LONDON • By conventional measures, darts players are not telegenic. They mutter to themselves onstage. They wear flamboyant polyester polos. They cradle their handful of tiny spears and stare a lot at a fibrous board 2.36m away.
But professional darts has catapulted itself from musty British pubs onto millions of television sets across Europe, an insurgency by a working-class sport that has turned the best of its mostly middle-age players into stars.
Its premier event, William Hill World Championship, has grown into a three-week affair with a £2.5 million (S$4.3 million) purse, replete with cheerleaders and thunderous walk-on music, and the sport's promoters work tirelessly to ratchet up the show.
One area of emphasis in recent years has been to encourage the players to show some emotion for the TV cameras, celebrate some after a big turn or win.
Though mild by the standards of other professional sports, the yelps and fist pumps and prancing are setting up a clash with some traditionalists. The dispute is all part of a makeover of darts engineered by Barry Hearn, the silver-tongued chairman of the Professional Darts Corp, or PDC, and the mastermind behind the sport's growth on TV.
"I talk to players: 'Do not be boring, remember the customer,'" he said.
"The guy that's watching on TV wants to know, are you happy when you walk on stage? If you look bored I've got no time for you.
"It's not WWE, because it's a real sport without any rehearsal."
For years, professional darts associations have tried to shed the game's links to the smoky pubs where it blossomed nearly a century ago. Beer has been banished from the stage. So have cigarettes.
Players walk to their places through cheering throngs of fans as a hand-picked song booms over the loudspeakers and the auditorium becomes bathed in cool, blue light.
At the recent World Championship at the Alexandra Palace in north London, it was as if a 3,000-member fraternity party was taking place in the same hall as a complicated tooth extraction.
Some players wear earplugs now to block out the pandemonium; even a moment of mugging for the crowd can throw an opponent off.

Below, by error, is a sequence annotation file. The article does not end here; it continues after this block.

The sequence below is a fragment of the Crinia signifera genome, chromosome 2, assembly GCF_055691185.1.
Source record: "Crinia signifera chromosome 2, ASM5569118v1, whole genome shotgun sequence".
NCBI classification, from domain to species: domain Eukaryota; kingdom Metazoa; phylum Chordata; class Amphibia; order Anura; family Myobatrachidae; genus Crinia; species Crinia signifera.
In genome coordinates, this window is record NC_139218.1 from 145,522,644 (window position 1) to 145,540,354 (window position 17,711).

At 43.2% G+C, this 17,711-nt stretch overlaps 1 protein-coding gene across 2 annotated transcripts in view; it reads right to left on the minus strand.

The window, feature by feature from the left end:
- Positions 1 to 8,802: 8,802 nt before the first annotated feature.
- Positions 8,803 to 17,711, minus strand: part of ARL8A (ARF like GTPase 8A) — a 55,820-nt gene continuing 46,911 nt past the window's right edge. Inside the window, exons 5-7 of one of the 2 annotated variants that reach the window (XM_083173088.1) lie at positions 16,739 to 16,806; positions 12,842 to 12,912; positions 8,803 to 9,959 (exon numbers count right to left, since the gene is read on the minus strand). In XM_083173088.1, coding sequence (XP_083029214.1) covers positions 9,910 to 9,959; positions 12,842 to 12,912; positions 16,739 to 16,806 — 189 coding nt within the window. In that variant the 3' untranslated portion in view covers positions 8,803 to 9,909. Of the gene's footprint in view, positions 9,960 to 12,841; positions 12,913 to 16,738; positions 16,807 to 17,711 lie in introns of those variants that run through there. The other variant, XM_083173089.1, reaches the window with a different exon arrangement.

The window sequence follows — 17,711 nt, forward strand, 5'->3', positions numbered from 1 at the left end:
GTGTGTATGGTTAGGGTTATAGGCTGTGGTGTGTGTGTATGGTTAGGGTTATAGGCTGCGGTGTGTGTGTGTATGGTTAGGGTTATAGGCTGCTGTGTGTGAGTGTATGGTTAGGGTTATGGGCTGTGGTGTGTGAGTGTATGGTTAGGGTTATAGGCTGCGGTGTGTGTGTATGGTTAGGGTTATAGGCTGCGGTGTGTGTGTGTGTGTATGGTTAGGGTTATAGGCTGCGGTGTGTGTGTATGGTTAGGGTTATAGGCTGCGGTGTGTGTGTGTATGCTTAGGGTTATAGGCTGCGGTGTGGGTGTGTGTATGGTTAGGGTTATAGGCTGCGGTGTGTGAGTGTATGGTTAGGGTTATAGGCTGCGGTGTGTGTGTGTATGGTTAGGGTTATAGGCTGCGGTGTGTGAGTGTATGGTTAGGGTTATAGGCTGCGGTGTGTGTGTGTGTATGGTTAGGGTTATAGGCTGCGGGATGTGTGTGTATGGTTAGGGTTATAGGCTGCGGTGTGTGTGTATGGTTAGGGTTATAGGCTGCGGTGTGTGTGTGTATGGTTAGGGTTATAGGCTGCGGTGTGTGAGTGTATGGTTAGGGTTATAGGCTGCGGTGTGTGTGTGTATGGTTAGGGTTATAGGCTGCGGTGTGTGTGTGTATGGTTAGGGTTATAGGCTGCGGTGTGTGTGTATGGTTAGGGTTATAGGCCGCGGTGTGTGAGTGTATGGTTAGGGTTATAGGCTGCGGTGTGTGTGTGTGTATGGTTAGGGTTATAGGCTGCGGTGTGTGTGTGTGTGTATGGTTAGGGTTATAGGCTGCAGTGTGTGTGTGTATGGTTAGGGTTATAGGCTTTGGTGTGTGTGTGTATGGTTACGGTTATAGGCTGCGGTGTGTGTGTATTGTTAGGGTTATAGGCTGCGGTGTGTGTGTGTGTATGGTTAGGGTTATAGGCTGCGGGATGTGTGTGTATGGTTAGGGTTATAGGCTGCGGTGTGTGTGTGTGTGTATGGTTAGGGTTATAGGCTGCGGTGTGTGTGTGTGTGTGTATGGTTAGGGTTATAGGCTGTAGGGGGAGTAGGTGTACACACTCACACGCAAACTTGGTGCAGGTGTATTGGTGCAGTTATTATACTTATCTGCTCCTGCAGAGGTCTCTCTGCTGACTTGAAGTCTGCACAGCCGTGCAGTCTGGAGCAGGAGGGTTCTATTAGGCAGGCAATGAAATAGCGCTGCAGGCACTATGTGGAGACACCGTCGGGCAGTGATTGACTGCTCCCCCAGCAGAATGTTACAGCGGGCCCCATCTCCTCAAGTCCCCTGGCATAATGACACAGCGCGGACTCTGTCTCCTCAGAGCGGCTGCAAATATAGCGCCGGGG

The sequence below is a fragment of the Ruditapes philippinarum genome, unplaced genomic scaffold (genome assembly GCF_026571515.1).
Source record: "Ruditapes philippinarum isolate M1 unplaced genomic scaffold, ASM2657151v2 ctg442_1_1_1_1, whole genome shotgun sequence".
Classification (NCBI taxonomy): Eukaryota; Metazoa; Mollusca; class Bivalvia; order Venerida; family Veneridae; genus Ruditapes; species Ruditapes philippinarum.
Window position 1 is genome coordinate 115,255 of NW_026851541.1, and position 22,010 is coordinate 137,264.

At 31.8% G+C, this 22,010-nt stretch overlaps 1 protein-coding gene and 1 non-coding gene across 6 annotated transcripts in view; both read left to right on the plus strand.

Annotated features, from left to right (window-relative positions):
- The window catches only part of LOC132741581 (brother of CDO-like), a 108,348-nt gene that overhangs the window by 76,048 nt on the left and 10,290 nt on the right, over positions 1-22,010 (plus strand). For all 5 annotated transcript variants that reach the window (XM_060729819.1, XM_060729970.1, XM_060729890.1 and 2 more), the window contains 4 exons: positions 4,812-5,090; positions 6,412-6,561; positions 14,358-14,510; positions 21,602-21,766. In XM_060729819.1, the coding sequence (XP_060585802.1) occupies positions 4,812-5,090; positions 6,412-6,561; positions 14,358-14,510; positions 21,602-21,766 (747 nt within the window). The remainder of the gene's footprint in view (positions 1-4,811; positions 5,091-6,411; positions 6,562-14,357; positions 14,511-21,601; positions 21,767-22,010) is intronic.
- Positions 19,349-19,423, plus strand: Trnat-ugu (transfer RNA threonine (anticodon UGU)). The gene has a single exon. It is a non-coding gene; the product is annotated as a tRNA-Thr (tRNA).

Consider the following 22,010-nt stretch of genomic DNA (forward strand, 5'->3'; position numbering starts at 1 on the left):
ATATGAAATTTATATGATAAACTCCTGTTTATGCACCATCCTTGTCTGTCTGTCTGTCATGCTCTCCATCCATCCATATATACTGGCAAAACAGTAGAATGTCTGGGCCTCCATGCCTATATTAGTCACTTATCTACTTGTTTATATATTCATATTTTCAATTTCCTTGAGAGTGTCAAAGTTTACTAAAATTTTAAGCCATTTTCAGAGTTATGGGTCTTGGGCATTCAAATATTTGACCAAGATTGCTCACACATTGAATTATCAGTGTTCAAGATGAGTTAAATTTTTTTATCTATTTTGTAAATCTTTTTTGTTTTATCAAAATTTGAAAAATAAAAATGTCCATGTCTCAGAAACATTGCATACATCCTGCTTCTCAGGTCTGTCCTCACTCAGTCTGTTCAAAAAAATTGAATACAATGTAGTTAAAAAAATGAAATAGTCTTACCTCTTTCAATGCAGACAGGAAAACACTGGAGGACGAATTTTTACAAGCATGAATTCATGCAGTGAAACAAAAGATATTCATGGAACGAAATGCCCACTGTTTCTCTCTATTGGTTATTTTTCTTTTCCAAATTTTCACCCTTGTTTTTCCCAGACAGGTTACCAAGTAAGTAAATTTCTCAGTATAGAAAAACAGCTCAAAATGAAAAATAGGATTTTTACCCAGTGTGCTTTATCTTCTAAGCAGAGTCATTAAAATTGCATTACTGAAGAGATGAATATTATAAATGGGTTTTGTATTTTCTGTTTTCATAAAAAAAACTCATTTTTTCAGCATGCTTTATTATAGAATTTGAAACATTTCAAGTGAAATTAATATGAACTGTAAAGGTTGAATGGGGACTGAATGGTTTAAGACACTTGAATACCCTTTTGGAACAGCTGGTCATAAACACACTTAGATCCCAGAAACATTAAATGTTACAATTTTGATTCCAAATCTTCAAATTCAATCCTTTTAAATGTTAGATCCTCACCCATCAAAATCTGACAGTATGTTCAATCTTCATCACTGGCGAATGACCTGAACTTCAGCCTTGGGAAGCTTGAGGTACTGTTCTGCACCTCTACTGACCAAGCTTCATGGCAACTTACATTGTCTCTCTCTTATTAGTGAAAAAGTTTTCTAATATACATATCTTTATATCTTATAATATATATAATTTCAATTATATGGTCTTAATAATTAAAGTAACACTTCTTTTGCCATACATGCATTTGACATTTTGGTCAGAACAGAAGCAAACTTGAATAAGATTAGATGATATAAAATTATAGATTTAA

Take, for example, a first-round match played before fans dressed in all manner of full-body costumes: a Christmas tree, a giraffe, a duck and Woody from "Toy Story", not to mention a heavy-drinking bunch of priests and nuns.
Vincent van der Voort, a veteran Dutch player known for his quick-fire style, was up against Lourence Ilagan, a wiry Filipino with a relatively thin resume in major events.
The duo took turns throwing from behind a line known as the oche, with each successful shot pulling them closer to the goal of dropping from 501 points to zero.
Van der Voort was nonchalant, though his face grew redder and sweatier. Ilagan, on the other hand, strode around the stage, pumping his fist and once pausing, theatrically, to make a mean face, point a forefinger in the air and then jab it towards the ground.
Van der Voort eventually prevailed, but his opponent's showmanship proved a challenge.
"Once I was in a rhythm, I thought, 'I'm going to smash you, really, I'm going to smash you all over'," he said after the match. "Then he starts walking around and I couldn't get my rhythm going."
In any event, the PDC, which operates the biggest tournaments, has begun reviewing whether it needs more referees and a system for docking points during a match.
The only problem is no one seems to know what qualifies as excessive celebration. Several ex-players said, confusingly, that what mattered was not the manner so much as whether a player had earned one.
Hearn agreed. "If you've done something that's worth celebrating, that's not a problem," he said. "If you hit 26 with three darts and celebrate, you'll be in front of the disciplinary panel."
Over-celebrating, though, is hardly the only offence to have rocked the sport lately. Gary Anderson, a two-time world champion, was accused last month of passing gas so pungent it threw his opponent off. He even turned the blame on his opponent, leaning on the "he who smelt it dealt it" dictum.
The popularity of darts, like professional golf with Tiger Woods, has tended to rise and fall with the calibre and charisma of the top player.
The 1980s, another golden age for the sport, were dominated by Eric Bristow. Back then, almost all of the fans in attendance were amateur players themselves, said Keith Deller, a former world champion.
Currently, the darts world is dominated by Dutchman Michael van Gerwen, who many consider the best player ever, and who is known to play to the crowd.
But even the traditionalists give Hearn credit as well.
"Barry Hearn is the man," said van der Voort, "and if he likes it that everybody's over-celebrating or whatever they do, then everybody's going to do it."